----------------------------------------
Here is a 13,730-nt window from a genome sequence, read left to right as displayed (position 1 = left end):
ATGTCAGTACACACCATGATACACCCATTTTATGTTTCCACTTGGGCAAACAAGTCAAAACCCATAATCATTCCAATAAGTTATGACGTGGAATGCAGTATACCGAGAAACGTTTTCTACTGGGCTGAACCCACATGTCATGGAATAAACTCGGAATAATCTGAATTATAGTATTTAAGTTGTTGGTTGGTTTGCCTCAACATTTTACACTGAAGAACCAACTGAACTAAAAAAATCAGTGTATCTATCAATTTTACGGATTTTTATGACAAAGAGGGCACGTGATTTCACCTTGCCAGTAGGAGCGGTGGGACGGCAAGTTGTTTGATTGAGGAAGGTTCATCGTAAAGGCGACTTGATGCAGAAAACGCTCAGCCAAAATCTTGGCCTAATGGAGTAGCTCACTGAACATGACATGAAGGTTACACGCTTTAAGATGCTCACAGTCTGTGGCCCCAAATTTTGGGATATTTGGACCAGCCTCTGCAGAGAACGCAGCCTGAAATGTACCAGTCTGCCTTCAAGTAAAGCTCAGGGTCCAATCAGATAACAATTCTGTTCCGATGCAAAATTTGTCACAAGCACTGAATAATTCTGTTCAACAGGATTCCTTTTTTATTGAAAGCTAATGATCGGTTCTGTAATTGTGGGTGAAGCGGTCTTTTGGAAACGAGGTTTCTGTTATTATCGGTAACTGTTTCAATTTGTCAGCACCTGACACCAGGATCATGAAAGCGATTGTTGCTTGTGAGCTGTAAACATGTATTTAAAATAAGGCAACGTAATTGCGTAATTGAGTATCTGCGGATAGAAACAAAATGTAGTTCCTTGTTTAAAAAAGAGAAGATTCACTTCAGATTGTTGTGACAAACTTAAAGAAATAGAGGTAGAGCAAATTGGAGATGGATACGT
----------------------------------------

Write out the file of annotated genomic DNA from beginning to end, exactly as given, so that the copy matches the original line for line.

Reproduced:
Here is a 13,730-nt window from a genome sequence, read left to right as displayed (position 1 = left end):
ATGTCAGTACACACCATGATACACCCATTTTATGTTTCCACTTGGGCAAACAAGTCAAAACCCATAATCATTCCAATAAGTTATGACGTGGAATGCAGTATACCGAGAAACGTTTTCTACTGGGCTGAACCCACATGTCATGGAATAAACTCGGAATAATCTGAATTATAGTATTTAAGTTGTTGGTTGGTTTGCCTCAACATTTTACACTGAAGAACCAACTGAACTAAAAAAATCAGTGTATCTATCAATTTTACGGATTTTTATGACAAAGAGGGCACGTGATTTCACCTTGCCAGTAGGAGCGGTGGGACGGCAAGTTGTTTGATTGAGGAAGGTTCATCGTAAAGGCGACTTGATGCAGAAAACGCTCAGCCAAAATCTTGGCCTAATGGAGTAGCTCACTGAACATGACATGAAGGTTACACGCTTTAAGATGCTCACAGTCTGTGGCCCCAAATTTTGGGATATTTGGACCAGCCTCTGCAGAGAACGCAGCCTGAAATGTACCAGTCTGCCTTCAAGTAAAGCTCAGGGTCCAATCAGATAACAATTCTGTTCCGATGCAAAATTTGTCACAAGCACTGAATAATTCTGTTCAACAGGATTCCTTTTTTATTGAAAGCTAATGATCGGTTCTGTAATTGTGGGTGAAGCGGTCTTTTGGAAACGAGGTTTCTGTTATTATCGGTAACTGTTTCAATTTGTCAGCACCTGACACCAGGATCATGAAAGCGATTGTTGCTTGTGAGCTGTAAACATGTATTTAAAATAAGGCAACGTAATTGCGTAATTGAGTATCTGCGGATAGAAACAAAATGTAGTTCCTTGTTTAAAAAAGAGAAGATTCACTTCAGATTGTTGTGACAAACTTAAAGAAATAGAGGTAGAGCAAATTGGAGATGGATACGT